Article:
Veterinarians Without Borders launches scholarship program in the North

Veterinarians Without Borders vaccinate a husky puppy. The group travels to remote northern communities to offer vet care through their Northern Animal Health Initiative. (Submitted by Veterinarians Without Borders - image credit)
Veterinarians Without Borders vaccinate a husky puppy. The group travels to remote northern communities to offer vet care through their Northern Animal Health Initiative. (Submitted by Veterinarians Without Borders - image credit)

Veterinarians Without Borders (VWB) has announced the launch of a new award program. The Access to Care Awards will provide scholarships and bursaries to northerners with educational pursuits in animal health and wellness.

The program is open to residents of Nunavut and the Northwest Territories, with priority given to Indigenous applicants. Veterinarians Without Borders is an international non-profit animal welfare organization founded in Canada in 2005.

"We are so excited to launch the Access to Care Awards program and support individuals across Canada's North who are interested in pursuing animal health," said Marieke van der Velden, Northern Canada Program Manager at VWB.

Applicants will compete for one $10,000 scholarship available to veterinary students and five $5,000 bursaries available to students pursuing animal-related diploma or certificate programs.

In addition to scholarships and bursaries, there are ten opportunities for members of remote northern communities to take pet first-aid courses, this is open to communities where VWB runs temporary clinics.

Veterinarians Without Borders
Veterinarians Without Borders

"The ideal outcome is for the skills to benefit the community," van der Velden said. "It's also to help find people who are interested in working with us to grow and increase the access in the community."

They will also host online career fair sessions for residents of remote communities throughout the Northwest Territories and Nunavut. The career fairs are designed for teachers and students and will help guide students who are interested in working with animals

"We often meet young people who have never interacted with a veterinarian before and are quite curious," said van der Velden.

She said that it's important that youth and teachers have access to people who are already working in animal health fields and can provide some guidance in pursuing similar careers.

Game changer for remote communities

Troy Bellefontaine lives in Fort Simpson, his full-time job is as a Family Preservation Worker with the Government of Northwest Territories. But he also volunteers his time to help pet owners in the community with animal emergencies. This includes acting as a liaison between pet owners and vet services or animal transportation. He's even trained to administer vaccines.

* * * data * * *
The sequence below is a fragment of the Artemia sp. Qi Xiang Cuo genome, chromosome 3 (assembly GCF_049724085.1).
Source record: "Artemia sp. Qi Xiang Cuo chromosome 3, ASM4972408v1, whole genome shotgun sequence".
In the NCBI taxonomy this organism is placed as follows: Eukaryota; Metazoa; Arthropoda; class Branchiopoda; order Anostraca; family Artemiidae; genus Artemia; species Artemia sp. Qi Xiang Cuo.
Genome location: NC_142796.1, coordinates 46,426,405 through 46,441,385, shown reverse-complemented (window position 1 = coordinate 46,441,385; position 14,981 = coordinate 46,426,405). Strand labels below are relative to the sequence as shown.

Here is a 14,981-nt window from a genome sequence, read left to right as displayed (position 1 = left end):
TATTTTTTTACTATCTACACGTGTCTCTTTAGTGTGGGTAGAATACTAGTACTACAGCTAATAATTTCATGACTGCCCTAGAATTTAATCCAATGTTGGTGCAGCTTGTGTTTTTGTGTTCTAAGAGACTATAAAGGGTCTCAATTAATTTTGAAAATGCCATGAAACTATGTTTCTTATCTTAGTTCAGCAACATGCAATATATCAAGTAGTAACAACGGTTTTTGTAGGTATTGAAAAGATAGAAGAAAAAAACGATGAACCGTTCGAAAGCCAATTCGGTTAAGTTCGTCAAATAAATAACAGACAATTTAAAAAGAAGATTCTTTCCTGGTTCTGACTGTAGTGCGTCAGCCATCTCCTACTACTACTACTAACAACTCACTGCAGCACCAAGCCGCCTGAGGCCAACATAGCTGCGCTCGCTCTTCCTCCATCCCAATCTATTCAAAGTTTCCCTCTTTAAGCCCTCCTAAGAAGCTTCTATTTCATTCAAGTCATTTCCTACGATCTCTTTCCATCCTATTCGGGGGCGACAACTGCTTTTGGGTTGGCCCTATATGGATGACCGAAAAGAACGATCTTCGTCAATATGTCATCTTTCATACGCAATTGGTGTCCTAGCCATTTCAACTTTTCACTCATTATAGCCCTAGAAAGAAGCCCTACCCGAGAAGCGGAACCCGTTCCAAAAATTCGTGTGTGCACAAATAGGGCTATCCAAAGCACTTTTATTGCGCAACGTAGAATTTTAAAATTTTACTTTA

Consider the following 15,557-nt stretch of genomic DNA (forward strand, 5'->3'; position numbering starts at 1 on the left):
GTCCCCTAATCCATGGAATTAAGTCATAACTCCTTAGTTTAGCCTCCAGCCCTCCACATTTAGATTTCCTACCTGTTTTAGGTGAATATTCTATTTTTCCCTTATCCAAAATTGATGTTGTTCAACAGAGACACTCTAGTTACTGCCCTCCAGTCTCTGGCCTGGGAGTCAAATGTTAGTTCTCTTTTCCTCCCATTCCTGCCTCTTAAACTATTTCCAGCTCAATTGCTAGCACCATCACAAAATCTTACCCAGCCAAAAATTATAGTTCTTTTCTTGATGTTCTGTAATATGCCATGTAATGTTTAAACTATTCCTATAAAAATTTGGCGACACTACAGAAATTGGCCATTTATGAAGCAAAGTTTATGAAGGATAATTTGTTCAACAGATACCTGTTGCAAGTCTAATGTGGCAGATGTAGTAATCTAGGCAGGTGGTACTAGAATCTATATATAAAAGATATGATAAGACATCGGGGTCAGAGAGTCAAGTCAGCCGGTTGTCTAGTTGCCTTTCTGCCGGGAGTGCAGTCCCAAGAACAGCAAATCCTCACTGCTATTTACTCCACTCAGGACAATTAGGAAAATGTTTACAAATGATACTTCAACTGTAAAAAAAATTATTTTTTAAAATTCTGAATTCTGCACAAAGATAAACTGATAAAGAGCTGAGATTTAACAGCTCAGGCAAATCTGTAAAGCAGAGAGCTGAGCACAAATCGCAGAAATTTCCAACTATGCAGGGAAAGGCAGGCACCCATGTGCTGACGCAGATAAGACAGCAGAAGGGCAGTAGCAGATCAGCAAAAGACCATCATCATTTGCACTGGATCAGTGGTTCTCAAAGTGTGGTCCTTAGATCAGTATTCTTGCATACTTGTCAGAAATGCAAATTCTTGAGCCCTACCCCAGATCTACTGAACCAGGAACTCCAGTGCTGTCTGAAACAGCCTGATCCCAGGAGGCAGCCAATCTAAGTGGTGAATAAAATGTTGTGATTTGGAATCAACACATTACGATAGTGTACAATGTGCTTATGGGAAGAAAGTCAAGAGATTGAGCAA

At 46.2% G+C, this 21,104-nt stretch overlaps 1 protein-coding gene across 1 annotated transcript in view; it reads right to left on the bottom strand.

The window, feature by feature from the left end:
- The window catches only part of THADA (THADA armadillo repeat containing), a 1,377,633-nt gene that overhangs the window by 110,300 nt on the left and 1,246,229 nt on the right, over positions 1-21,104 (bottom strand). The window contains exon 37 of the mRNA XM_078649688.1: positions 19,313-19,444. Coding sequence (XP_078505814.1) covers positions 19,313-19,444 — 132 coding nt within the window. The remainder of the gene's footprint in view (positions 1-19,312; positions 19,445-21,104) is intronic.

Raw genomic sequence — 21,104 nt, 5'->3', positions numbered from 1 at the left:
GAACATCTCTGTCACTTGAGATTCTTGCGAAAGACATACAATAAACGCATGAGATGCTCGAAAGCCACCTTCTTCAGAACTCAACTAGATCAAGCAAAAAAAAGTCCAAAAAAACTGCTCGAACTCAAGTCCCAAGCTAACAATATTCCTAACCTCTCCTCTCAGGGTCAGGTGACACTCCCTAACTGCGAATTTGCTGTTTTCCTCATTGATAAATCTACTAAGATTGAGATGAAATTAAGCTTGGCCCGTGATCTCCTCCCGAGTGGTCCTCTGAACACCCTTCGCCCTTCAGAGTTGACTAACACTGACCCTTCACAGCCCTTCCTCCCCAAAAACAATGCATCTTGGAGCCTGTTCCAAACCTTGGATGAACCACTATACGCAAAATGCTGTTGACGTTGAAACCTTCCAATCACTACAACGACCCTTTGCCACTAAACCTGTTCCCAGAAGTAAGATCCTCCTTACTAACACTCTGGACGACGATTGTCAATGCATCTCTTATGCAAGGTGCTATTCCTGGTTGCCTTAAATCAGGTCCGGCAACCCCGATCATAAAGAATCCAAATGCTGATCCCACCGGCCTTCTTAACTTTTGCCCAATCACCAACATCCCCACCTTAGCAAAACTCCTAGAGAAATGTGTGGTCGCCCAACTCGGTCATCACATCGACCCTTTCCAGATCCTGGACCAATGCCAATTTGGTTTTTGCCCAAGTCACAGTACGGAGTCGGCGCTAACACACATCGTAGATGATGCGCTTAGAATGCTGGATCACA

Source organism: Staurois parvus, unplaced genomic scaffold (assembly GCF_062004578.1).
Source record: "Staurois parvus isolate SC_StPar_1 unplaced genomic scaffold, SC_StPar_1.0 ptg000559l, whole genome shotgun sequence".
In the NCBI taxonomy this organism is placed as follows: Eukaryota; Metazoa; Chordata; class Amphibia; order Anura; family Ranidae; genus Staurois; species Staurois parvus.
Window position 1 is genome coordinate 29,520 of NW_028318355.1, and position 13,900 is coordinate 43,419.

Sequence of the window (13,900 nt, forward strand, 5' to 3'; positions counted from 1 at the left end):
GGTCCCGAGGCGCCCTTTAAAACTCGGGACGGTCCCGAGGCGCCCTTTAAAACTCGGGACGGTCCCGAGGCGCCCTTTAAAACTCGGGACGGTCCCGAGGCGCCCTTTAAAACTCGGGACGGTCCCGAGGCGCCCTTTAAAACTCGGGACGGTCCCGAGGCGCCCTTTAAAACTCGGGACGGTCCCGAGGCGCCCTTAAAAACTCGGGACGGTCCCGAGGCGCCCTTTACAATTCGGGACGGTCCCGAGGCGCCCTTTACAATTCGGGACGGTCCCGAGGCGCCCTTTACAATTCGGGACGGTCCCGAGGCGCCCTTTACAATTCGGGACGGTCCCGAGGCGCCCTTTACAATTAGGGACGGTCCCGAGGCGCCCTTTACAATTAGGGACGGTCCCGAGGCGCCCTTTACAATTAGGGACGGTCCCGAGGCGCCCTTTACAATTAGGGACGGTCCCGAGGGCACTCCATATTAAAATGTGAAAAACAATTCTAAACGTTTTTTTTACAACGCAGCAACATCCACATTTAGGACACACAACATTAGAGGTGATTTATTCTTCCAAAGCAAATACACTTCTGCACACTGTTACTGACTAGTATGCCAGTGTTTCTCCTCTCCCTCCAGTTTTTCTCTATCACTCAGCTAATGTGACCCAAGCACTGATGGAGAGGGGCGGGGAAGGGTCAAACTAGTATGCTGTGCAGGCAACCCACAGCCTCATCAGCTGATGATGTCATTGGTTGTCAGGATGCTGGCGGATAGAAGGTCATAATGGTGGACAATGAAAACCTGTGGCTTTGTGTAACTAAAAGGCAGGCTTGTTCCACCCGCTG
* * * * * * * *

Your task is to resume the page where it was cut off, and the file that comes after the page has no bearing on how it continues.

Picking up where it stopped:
Submitted by Troy Bellefontaine
Submitted by Troy Bellefontaine

Although it's a part-time job, the work is almost non-stop. One recent evening, he received three calls from concerned pet owners: a dog that got attacked, a dog with a potential ear infection, and a dog that died from old age that needed to be transported for cremation.

"A lot of people know things happen in the communities but they don't see how often it happens. We really rely on the SPCA because we don't have a vet here," said Bellefontaine.

Bellefontaine has been helping people with their pets in the area for years. It's a dedication that started with, and is still fostered by, his step-mother.

He said it's important for organizations like VWB and the SPCA to come to the remote communities. "I've seen a huge improvement in Fort Simpson with people going to the vet," said Bellefontaine.

He also appreciates the no-judgment approach. He said the VWB team comes to the community and they understand that some people will have outdoor dogs, instead of judging they explain the importance of keeping hay in the kennel or increasing food portions to make up for increased energy use.

"The more education people will get, the more they will learn," he said. "Kids are learning so as they grow up they're learning the best ways to look after their pets; it's all really positive."

Submitted by Veterinarians Without Borders
Submitted by Veterinarians Without Borders

At a recent VWB vet clinic in Fort Simpson, students were able to attend and observe appointments and even surgeries. He believes VWB offering award incentives as well as in-community education will encourage people to pursue their education in animal care and bring that back to the North.

Support for northern communities

The award program is part of the Northern Animal Health Initiative. The initiative provides once-a-year access to veterinary care in remote communities. This includes vaccinations, spaying and neutering, and treatment of injuries and illnesses.

Veterinarians Without Borders conducted a study in 2017 that found 54 remote communities of 100 or more people in Canada's three northern territories had little or no access to veterinary services.

Submitted by Veterinarians Without Borders
Submitted by Veterinarians Without Borders

"Our goal is to enable further access to care across the North and ensure that all animals and communities can access the support they need, when they need it," van der Velden said.

Applications for the Access to Care Awards will be accepted from Nov. 1 to Jan. 15. Award recipients will be announced in March.